Oct. 26, 2017, 12:58 p.m.
Countries: United States
Variables: CL-DATA-1, LO-PRACTICE-1, LO-DATA-3

"98 percent were currently or previously had been homeless"(para 8). These results are from a study of 105 Native women in Minnesota who had been sexually trafficked (ENB-Coder Comment)
June 28, 2017, 11:15 a.m.
Countries: United States
Variables: CL-DATA-1

In Table 4.1 it shows that the percent of women living above poverty, aged 18 and older in 2013 was 84.5% (125)
June 28, 2017, 11:15 a.m.
Countries: United States
Variables: CL-DATA-1

Figure 4.4 shows poverty rates by gender and race/ethnicity in 2013. In general, 15.5% of women live in poverty and 11.9% of men live in poverty. For Native Americans, it’s 28.1% for women and 24.4% for men. For Black Americans, 25.7% of women live in poverty and 20.4% of men live in poverty. For Hispanic Americans, 24% of women and 17.3% of men live in poverty. For Asian/Pacific Islander Americans, 13% of women and 12.2% of men live in poverty. For white Americans, 11.7% of women and 9.1% of men live in poverty. For women and men of other races or who are multiracial, it’s 19.7% and 15.3% for women ...more
June 16, 2017, 4:27 p.m.
Countries: United States
Variables: CL-DATA-1

“In 2009, Social Security lifted more than 14 million women and men aged 65 and older above the poverty line; without Social Security’s programs, one-third of women in the United States aged 65–74 and half of women aged 75 and older would be poor” (142)
June 16, 2017, 4:27 p.m.
Countries: United States
Variables: CL-DATA-1

“More than one in five millennial [those aged 16–34 in 2013] women (22.4 percent) lives below the poverty line, compared with one in six (16.8 percent) millennial men…Millennial women are most likely to be poor if they live in Mississippi (33.9 percent), and least likely to be poor if they live in Alaska or Maryland (14.0 percent each)” (128)
June 16, 2017, 4:27 p.m.
Countries: United States
Variables: CL-DATA-1

“Mississippi…ranks last on the percentage of women above poverty, and among the bottom ten on the percentage of women with health insurance coverage and with a bachelor’s degree or higher. Mississippi’s best ranking is on women-owned businesses, where the state comes in 30th place, in the middle third” (124)
June 16, 2017, 4:27 p.m.
Countries: United States
Variables: CL-DATA-1

“Immigrant women are more likely than U.S.-born women to live in poverty (19.7 percent compared with 14.7 percent)” (131)
June 16, 2017, 4:27 p.m.
Countries: United States
Variables: CL-DATA-1

“The percent of women living above poverty, however, declined from 87.9 in 2002 to 85.5 in 2013” (126)
June 16, 2017, 4:27 p.m.
Countries: United States
Variables: CL-DATA-1

“IWPR [Institute for Women’s Policy Research] analysis of data from the Current Population Survey (U.S. Department of Commerce 2014a) indicates that 14.5 percent of women aged 18 and older in 2013 had family incomes that placed them below the federal poverty line, compared with 11.0 percent of men” (139)
June 16, 2017, 4:27 p.m.
Countries: United States
Variables: CL-DATA-1

“Poverty rates also differ substantially among detailed racial and ethnic groups. Among Hispanic women, those of Honduran (30.8 percent) and Guatemalan (30.1 percent) descent had the highest poverty rates, with rates that were more than twice as high as the group with the lowest rate, women of Argentinian descent (11.7 percent). Among Asian/Pacific Islander women, the groups with the highest poverty rates—those who identify as Hmong and Bangladeshi (25.8 percent and 25.7 percent)—are more than three times as likely to be poor as those who identify as Filipino and Indian, who are the least likely to be poor and have poverty rates of 7.0 and 8.4 percent, respectively. Native American ...more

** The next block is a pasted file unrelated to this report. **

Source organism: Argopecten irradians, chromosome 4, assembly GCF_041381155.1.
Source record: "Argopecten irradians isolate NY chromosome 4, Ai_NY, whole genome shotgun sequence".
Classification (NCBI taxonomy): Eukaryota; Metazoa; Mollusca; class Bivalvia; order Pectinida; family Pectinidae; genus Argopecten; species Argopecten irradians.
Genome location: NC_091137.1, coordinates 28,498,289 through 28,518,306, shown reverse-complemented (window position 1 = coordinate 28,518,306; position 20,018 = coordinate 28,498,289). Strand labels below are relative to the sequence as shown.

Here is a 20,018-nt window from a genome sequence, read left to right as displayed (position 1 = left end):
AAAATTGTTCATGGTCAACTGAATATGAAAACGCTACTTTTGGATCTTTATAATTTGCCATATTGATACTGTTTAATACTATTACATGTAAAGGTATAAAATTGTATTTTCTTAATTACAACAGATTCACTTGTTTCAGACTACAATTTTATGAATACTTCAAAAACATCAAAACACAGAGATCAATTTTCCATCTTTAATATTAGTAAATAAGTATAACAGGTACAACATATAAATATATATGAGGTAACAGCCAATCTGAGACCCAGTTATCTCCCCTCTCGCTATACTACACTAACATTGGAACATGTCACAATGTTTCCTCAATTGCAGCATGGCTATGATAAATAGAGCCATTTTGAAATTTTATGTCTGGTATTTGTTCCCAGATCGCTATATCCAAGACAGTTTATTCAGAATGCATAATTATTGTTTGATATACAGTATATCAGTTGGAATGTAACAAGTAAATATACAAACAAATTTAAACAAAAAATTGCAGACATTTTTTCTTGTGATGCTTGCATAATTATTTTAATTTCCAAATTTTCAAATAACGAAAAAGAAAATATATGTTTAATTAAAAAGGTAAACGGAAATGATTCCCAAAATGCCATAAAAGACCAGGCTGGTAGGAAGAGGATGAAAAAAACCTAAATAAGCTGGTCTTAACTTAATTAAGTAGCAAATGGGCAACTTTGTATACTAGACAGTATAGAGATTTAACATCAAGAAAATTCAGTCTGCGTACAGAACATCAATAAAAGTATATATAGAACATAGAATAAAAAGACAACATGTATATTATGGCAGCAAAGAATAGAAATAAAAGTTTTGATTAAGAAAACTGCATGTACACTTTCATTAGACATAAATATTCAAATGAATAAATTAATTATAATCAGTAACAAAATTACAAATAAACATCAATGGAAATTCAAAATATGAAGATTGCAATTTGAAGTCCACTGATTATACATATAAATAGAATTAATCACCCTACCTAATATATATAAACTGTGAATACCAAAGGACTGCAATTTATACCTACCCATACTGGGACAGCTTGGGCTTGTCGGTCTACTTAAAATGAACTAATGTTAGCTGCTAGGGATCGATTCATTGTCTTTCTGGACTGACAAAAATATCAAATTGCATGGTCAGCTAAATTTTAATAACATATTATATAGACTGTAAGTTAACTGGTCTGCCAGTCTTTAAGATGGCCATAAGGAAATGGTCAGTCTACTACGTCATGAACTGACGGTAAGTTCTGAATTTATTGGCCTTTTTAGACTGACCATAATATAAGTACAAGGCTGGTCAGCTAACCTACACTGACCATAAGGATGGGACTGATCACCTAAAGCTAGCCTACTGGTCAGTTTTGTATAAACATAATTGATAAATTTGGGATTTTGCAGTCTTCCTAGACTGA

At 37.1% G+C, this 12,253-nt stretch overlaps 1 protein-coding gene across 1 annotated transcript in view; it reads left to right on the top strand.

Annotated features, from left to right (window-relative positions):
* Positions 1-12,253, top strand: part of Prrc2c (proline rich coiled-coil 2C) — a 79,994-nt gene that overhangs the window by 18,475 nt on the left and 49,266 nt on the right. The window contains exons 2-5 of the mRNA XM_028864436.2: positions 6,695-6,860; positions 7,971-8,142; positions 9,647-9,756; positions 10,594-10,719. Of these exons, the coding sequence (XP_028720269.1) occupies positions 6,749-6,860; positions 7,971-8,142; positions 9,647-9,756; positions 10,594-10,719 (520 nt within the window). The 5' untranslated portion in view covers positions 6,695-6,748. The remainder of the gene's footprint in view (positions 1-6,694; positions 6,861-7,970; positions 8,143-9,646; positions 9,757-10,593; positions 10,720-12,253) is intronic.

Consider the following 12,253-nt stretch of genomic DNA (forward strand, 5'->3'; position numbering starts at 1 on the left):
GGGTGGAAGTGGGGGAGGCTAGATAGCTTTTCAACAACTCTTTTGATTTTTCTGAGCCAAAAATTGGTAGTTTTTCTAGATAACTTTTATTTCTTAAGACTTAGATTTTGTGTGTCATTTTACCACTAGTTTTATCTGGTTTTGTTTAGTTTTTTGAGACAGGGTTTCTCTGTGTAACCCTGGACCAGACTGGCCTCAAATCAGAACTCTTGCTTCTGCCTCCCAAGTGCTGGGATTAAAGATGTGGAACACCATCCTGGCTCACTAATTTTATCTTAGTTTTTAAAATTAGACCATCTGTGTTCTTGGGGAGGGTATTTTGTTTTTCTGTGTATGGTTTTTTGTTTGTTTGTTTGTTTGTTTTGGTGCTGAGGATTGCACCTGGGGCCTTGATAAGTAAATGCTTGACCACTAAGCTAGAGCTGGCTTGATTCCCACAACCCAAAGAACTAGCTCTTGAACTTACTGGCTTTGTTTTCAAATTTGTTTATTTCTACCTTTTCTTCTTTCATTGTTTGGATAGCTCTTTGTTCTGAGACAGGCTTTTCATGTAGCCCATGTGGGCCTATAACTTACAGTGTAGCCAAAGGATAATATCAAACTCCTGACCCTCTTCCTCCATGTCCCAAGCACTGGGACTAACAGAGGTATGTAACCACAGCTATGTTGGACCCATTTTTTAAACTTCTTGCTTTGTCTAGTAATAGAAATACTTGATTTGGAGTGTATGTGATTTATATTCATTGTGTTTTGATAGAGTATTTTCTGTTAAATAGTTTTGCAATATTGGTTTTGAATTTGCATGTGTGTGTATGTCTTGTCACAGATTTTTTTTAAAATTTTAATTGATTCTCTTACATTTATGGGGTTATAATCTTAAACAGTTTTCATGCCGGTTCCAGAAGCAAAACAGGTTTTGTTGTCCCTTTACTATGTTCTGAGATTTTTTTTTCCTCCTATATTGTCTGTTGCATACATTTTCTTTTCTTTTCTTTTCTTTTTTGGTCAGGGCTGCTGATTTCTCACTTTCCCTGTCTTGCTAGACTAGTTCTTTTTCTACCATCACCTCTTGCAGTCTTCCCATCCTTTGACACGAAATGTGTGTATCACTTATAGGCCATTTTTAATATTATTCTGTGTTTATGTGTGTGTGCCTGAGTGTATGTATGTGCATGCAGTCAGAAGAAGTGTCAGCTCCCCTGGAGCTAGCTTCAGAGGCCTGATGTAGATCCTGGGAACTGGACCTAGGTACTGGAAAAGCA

June 16, 2017, 4:27 p.m.
Countries: United States
Variables: CL-DATA-1

“Women in Alaska are the least likely to live in poverty; more than nine in ten (91.0 percent) women in this state live in families with incomes above the federal poverty line. New Hampshire and Maryland rank second and third, with 90.8 and 89.6 percent of women living above poverty. Women are the most likely to live in poverty in Mississippi, where only 75.7 percent of women have family incomes above the poverty line. In New Mexico and Louisiana, the second and third worst states on this indicator, 78.5 percent and 80.0 percent of women live above poverty” (140)
June 16, 2017, 4:27 p.m.
Countries: United States
Variables: CL-DATA-1

“Women who live with a same-sex partner are more likely to live in poverty than women married to men (7.4 percent compared with 6.2 percent) and men living with a same-sex partner (3.5 percent). Single women and women who live with (but are not married to) a different-sex partner have much higher poverty rates at 24.5 and 14.3 percent, respectively” (135)
June 16, 2017, 4:27 p.m.
Countries: United States
Variables: CL-DATA-1

“Native American women have the highest poverty rate at 28.1 percent, followed by black (25.7 percent) and Hispanic (24.0 percent) women. The poverty rate for white women is the lowest among the groups shown in Figure 4.4 and is less than half the rate for Native American, black, and Hispanic women (11.7 percent)” (141)
March 10, 2017, 1:21 p.m.
Countries: Cape Verde
Variables: CL-DATA-1

"Despite a substantial reduction in poverty rates over time, from 49 per cent in 1990 to approximately 25 per cent in 2007, poverty and inequality remain prevalent. Of those living in poverty in 2007, around 72 per cent lived in rural areas, 56 per cent were women and 95 per cent had little to no education"(4)."In 2013, the Committee on the Elimination of Discrimination against Women expressed concern that rural women faced many difficulties with regard to poverty, access to housing and to clean water and sanitation services (see CEDAW/C/CPV/CO/7-8, para. 30). The Committee was concerned that the absence of a land registration system prevented rural women from using ownership ...more
Jan. 26, 2017, 2:18 p.m.
Countries: Iraq
Variables: CL-DATA-1

"The decline was mostly concentrated among less-educated women and was likely to have been poverty-driven. Living conditions in Iraq deteriorated during the embargo and have failed to improve after 2003. Nearly 25 percent of Iraqis live below the poverty line, and many families still rely on the public distribution system for basic food items" (18).
Sept. 12, 2016, 3:50 a.m.
Countries: Kenya
Variables: CL-DATA-1

“The smallest proportions of both women (16 percent) and men (14 percent) are in the lowest wealth quintile. Almost half of the population (48 percent of women and 49 percent of men) is in the two highest wealth quintiles” (34).
July 27, 2016, 10:05 p.m.
Countries: Sierra Leone
Variables: CL-DATA-1

“Forty-four percent of women and 46 percent of men are in the two highest wealth quintiles, while an equal proportion of both sexes (19 percent each) are in the lowest wealth quintile” (35).